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Hello I am still confused about rotating coordinate frames and want to ask a question about it. Is it correct that strictly speaking the mass must be connected with the axis of rotation in the rotating coordinate frame? For example by a rod, or a rotary disk, or whatever. I mean otherwise I do not see how an Euler force or a Coriolis force can act on a particle? (I think I am confused because this connection is usually not showed in figures in the textbooks)

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A rotating coordinate system is a non-inertial coordinate system. For general motion there is translational plus rotational motion. The motion of any object can be evaluated using either an inertial or a non-inertial system. There is no requirement for any fixed relationship between the object and any axes of any coordinate system; however, for some problems this can be the case, such as using a rotating coordinate system for uniform circular motion of a particle, it is convenient to take the particle at a fixed position in the rotating system, and located along one of the rotating axes. In a non-inertial system "fictitious" forces (and torques) are present that must be accounted for in evaluating the motion.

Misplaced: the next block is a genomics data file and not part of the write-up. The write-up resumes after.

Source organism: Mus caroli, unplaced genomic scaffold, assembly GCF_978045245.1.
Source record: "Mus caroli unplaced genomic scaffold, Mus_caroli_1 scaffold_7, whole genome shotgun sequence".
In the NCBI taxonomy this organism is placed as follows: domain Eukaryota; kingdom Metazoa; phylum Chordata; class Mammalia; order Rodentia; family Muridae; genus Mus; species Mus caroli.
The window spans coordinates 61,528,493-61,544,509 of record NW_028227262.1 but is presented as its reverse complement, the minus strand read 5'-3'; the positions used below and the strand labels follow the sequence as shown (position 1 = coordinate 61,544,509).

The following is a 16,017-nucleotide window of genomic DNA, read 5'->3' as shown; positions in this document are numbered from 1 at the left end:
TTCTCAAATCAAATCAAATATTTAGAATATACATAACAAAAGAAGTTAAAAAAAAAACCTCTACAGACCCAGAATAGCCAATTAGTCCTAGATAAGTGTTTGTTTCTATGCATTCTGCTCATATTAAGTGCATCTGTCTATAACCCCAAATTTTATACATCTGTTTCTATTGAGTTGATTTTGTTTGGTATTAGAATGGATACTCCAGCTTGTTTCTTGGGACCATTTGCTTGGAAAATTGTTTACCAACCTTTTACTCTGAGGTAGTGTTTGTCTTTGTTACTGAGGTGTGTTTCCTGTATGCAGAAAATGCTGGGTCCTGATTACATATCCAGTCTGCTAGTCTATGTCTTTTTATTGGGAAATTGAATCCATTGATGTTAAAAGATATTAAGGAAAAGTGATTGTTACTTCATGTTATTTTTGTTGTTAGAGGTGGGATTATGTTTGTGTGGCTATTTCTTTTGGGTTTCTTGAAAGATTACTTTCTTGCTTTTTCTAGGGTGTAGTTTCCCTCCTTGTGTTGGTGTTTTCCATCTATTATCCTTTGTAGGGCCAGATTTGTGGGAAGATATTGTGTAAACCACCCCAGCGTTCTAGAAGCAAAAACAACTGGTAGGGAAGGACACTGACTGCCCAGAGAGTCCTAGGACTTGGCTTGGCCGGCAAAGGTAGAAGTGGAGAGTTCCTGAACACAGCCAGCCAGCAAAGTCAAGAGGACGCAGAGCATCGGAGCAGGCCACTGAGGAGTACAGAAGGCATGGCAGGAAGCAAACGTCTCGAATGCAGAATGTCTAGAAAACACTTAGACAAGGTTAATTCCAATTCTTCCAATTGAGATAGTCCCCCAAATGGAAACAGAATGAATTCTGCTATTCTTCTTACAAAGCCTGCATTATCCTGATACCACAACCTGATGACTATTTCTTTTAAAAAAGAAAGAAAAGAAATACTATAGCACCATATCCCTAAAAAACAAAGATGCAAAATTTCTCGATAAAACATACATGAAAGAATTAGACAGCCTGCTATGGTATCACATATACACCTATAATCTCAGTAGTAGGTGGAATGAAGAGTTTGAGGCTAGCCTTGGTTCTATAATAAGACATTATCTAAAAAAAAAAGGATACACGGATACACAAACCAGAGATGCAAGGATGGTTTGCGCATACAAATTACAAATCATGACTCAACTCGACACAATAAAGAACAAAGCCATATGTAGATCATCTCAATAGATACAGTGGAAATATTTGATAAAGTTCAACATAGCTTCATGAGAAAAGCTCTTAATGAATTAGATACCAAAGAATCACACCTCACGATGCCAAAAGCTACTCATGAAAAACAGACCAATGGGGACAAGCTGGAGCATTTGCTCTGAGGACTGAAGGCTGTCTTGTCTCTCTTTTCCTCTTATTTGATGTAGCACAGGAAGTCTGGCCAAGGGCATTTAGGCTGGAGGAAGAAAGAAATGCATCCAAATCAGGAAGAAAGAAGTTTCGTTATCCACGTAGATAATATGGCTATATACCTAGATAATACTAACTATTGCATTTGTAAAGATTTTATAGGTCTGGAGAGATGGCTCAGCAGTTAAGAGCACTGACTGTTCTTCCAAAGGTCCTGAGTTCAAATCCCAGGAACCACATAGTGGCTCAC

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Is it correct that strictly speaking the mass must be connected with the axis of rotation in the rotating coordinate frame? For example by a rod, or a rotary disk, or whatever. I mean otherwise I do not see how an Euler force or a Coriolis force can act on a particle?

There is no need for a physical connection. These fictitious forces are artifacts of the coordinate system and any object described by that coordinate system is affected regardless of whether it is mechanically connected or not.

Consider, for example, a disconnected isolated object at rest in the inertial frame. In the rotating frame it “orbits” the axis in the anti-spin direction. There is no physical connection, so the only possible forces are the fictitious centrifugal and Coriolis forces. These sum to produce the observed motion, completely in the absence of a physical connection.

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    $\begingroup$ Indeed, assuming the rotation uniform, the sum of centrifugal and Coriolis forces is centripetal as is due for a uniformly rotating body... $\endgroup$ Jul 3, 2019 at 20:24

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